Experiential education is a requirement for many majors at the University. For those students who have not studied abroad, this means working at an internship. In order for an internship to count toward the experiential education requirement on our academic audits, we have to pay for a three credit class involving proof of 120 internship hours and a final paper. However, if internships are generally unpaid work, how are we supposed to afford the cost of over $2,000 for a three credit class?
Many of the editors at The Outlook struggle with finding time to complete their internship hours while still making some kind of income. Working 120 hours at an unpaid job over a 15-week semester grants students far less time to work at a regular, paying job. Not only are we not generating income, but we’re losing money due to the hefty price of college credits and travel expenses to and from our internship sites.
As for the class, some of the editors cannot understand what their tuition dollars are paying for. The course relies heavily on the hours spent at the internship sites. Some editors who have taken the class said that their class only met a few times during the semester, they do not use campus resources, and the only contact they kept with their professors was checking in via email.
We do understand that the professors who teach the internship classes need to get paid, but the time required by instructors for the class is far less than is necessary for a class that meets each week. The only assignment that needs to be graded is a final paper at the end of the semester. We do not make light of the support we get from our professors or the effort they put forth. However, we do not believe that a three credit tuition from a class full of students is necessary to compensate the time that teachers spend in the classroom or grading assignments.
In order to make the requirement fair for both students and faculty, much of The Outlook staff would be willing to pay a discounted price to the University. Instead of paying for three credits, we should be able to pay for one, even if it is weighted less on our GPA.
One editor points out that the businesses that students intern for are in no way affiliated with the University most of the time. In that respect, we are paying an institution over $2,000 for another business entirely to teach us new skills and provide us with experience. If we have to pay at all for an internship course, why should it be to the University and not our work site?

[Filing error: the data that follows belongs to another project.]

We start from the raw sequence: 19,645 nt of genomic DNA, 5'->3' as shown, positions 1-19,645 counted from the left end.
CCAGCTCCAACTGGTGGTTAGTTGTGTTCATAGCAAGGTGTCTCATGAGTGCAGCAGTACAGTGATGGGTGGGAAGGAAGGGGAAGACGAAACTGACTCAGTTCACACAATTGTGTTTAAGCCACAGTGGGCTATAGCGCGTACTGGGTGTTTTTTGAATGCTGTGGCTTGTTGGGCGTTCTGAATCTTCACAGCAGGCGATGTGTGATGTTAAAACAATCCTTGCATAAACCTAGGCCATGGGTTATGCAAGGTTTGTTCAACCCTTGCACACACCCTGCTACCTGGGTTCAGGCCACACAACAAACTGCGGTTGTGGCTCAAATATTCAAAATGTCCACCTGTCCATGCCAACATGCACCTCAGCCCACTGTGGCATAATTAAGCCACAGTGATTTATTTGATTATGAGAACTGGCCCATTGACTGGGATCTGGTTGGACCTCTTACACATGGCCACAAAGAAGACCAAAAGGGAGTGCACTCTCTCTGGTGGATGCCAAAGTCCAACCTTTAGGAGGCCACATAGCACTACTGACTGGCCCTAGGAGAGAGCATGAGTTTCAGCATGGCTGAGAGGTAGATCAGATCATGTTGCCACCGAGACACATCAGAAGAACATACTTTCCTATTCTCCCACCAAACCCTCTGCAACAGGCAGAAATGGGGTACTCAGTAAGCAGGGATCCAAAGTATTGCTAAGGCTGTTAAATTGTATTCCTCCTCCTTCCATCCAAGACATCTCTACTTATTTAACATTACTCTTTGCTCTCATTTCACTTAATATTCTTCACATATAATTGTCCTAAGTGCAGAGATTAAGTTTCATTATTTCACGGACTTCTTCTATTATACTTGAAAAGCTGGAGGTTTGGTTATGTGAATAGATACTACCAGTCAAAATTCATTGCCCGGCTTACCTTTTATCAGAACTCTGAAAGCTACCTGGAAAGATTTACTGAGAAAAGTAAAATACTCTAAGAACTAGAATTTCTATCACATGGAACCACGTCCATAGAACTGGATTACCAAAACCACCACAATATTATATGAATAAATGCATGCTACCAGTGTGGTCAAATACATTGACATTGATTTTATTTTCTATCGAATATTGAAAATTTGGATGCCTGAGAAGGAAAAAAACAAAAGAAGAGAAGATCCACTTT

Once students have fulfilled the experiential education requirement, they do not have to pay for future internships by the University’s standards. However, some internships will not accept students who will not be receiving college credit for their work. Some editors said that one of the requirements when applying for their internships was that they had to be receiving credit, which they then had to pay for. It is a catch 22 that we cannot seem to escape.
One editor said the cumulative cost of the experiential education course, commuting and meals has actually prevented her from applying to potential internships in the city. Although some of us have parents who help support our educational endeavors financially, the cost of interning can take a toll on our families as well.
Some editors believe that internships should not be required at all while others believe that they should be required without the cost of the three credit class. Internships provide the real world experience that we will encounter after graduating. One editor believes that if they are not required, many students would not take advantage of that valuable experience. Most of us would not mind logging our hours or writing a final paper, but the financial stress is often too much for us to handle.
If the University cannot agree that students should not have to pay for their uncompensated internship experience, lets compromise. We understand that students have to pay for our education and experience, but The Outlook staff doesn’t think we should have to pay over $2,000.
Instead of a three credit course, cut the cost down to one credit. The professors’ work would still be compensated and more people might be willing to take the class. While some students might not be completely satisfied with that outcome, it is an improvement from the financial strain that many of us are currently experiencing.